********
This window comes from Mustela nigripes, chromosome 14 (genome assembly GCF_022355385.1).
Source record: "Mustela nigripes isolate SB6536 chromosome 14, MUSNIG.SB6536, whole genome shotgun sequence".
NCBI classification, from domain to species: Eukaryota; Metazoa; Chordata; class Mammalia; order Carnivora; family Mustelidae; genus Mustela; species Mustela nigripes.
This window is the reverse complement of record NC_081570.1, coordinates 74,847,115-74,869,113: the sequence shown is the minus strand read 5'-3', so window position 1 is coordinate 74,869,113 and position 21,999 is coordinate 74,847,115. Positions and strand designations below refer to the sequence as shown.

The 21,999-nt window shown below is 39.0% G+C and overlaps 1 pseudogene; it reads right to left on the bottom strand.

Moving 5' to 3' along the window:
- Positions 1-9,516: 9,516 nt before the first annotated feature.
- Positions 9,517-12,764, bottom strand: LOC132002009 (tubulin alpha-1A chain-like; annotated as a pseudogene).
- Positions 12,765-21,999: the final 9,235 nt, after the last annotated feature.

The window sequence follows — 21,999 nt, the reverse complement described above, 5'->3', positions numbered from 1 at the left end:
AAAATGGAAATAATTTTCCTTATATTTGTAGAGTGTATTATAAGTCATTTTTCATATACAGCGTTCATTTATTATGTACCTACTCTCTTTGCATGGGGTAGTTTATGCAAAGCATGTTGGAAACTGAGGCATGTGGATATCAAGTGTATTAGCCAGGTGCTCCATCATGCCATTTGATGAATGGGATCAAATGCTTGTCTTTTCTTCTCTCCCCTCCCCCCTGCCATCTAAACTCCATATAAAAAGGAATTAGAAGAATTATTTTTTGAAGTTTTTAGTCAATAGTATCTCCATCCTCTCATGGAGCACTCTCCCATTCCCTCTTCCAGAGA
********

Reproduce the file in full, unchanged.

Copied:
This window comes from Mustela nigripes, chromosome 14 (genome assembly GCF_022355385.1).
Source record: "Mustela nigripes isolate SB6536 chromosome 14, MUSNIG.SB6536, whole genome shotgun sequence".
NCBI classification, from domain to species: Eukaryota; Metazoa; Chordata; class Mammalia; order Carnivora; family Mustelidae; genus Mustela; species Mustela nigripes.
This window is the reverse complement of record NC_081570.1, coordinates 74,847,115-74,869,113: the sequence shown is the minus strand read 5'-3', so window position 1 is coordinate 74,869,113 and position 21,999 is coordinate 74,847,115. Positions and strand designations below refer to the sequence as shown.

The 21,999-nt window shown below is 39.0% G+C and overlaps 1 pseudogene; it reads right to left on the bottom strand.

Moving 5' to 3' along the window:
- Positions 1-9,516: 9,516 nt before the first annotated feature.
- Positions 9,517-12,764, bottom strand: LOC132002009 (tubulin alpha-1A chain-like; annotated as a pseudogene).
- Positions 12,765-21,999: the final 9,235 nt, after the last annotated feature.

The window sequence follows — 21,999 nt, the reverse complement described above, 5'->3', positions numbered from 1 at the left end:
AAAATGGAAATAATTTTCCTTATATTTGTAGAGTGTATTATAAGTCATTTTTCATATACAGCGTTCATTTATTATGTACCTACTCTCTTTGCATGGGGTAGTTTATGCAAAGCATGTTGGAAACTGAGGCATGTGGATATCAAGTGTATTAGCCAGGTGCTCCATCATGCCATTTGATGAATGGGATCAAATGCTTGTCTTTTCTTCTCTCCCCTCCCCCCTGCCATCTAAACTCCATATAAAAAGGAATTAGAAGAATTATTTTTTGAAGTTTTTAGTCAATAGTATCTCCATCCTCTCATGGAGCACTCTCCCATTCCCTCTTCCAGAGA